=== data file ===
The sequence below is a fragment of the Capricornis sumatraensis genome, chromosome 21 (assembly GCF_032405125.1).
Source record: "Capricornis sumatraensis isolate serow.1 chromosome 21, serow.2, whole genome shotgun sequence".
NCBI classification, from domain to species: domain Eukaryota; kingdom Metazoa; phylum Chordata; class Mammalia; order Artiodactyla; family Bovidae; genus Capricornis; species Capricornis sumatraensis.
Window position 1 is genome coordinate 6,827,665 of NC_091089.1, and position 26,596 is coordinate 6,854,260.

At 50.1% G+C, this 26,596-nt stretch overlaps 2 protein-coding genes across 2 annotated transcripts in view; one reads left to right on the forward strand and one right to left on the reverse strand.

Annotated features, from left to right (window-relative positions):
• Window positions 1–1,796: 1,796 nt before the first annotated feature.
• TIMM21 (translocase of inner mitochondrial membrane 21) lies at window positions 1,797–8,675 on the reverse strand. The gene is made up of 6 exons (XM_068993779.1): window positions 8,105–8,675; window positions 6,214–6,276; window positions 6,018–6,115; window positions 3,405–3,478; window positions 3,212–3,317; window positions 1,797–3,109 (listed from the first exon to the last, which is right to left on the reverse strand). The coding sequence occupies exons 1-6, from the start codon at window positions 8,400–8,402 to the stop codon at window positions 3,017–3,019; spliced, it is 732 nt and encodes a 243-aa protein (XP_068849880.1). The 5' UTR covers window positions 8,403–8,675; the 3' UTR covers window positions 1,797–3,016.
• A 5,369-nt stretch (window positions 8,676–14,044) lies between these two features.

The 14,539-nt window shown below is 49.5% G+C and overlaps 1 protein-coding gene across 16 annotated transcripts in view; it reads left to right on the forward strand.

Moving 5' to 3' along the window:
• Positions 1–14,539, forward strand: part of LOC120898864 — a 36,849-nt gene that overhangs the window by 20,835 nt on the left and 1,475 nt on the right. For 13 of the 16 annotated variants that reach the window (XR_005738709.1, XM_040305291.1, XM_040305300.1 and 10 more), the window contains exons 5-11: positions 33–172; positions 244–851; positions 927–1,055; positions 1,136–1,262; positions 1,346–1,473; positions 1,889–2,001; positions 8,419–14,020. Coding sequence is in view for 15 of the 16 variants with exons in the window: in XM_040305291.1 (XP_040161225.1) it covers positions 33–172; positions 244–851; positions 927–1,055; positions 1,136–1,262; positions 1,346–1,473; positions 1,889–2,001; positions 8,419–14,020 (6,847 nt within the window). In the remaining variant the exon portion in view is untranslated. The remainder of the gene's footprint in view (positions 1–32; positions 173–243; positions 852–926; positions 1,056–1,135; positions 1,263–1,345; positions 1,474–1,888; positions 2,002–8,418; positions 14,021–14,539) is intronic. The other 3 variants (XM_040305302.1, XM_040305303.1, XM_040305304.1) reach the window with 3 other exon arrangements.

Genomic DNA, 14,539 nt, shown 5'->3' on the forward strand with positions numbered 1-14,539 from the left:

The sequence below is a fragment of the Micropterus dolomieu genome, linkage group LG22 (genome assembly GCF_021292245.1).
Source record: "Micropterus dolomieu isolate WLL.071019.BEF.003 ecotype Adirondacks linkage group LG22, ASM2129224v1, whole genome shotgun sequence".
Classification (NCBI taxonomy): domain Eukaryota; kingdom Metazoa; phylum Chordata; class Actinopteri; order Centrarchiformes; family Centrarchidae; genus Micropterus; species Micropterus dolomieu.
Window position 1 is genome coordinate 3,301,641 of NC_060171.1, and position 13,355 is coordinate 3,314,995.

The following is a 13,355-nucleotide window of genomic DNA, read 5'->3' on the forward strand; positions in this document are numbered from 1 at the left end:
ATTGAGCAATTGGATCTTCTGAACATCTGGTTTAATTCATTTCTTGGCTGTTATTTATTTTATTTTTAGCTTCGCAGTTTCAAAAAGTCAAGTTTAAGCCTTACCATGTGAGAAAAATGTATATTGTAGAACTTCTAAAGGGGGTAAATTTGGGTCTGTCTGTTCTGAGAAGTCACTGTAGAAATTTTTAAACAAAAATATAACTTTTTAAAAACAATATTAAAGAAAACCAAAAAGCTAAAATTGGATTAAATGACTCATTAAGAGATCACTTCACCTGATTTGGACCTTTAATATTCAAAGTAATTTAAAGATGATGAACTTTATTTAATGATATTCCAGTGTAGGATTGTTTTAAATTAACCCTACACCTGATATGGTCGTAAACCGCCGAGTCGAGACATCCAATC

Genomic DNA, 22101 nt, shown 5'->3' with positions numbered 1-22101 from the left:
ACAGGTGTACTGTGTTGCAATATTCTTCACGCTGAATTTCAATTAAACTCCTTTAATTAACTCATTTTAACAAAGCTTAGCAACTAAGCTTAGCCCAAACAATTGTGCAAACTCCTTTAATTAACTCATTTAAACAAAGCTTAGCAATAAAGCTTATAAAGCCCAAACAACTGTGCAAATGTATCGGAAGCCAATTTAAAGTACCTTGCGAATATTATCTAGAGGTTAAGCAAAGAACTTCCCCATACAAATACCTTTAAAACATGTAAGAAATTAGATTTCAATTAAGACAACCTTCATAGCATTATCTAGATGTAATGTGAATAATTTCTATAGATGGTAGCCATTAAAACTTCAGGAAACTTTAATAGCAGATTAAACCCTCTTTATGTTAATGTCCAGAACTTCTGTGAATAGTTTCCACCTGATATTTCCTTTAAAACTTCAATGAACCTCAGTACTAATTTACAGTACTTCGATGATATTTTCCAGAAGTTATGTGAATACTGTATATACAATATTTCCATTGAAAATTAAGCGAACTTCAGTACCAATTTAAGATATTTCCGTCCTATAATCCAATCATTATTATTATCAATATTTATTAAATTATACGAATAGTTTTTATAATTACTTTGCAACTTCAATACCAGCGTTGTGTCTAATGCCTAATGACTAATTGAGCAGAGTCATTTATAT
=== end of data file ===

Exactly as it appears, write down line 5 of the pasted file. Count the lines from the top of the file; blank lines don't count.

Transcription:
At 50.1% G+C, this 26,596-nt stretch overlaps 2 protein-coding genes across 2 annotated transcripts in view; one reads left to right on the forward strand and one right to left on the reverse strand.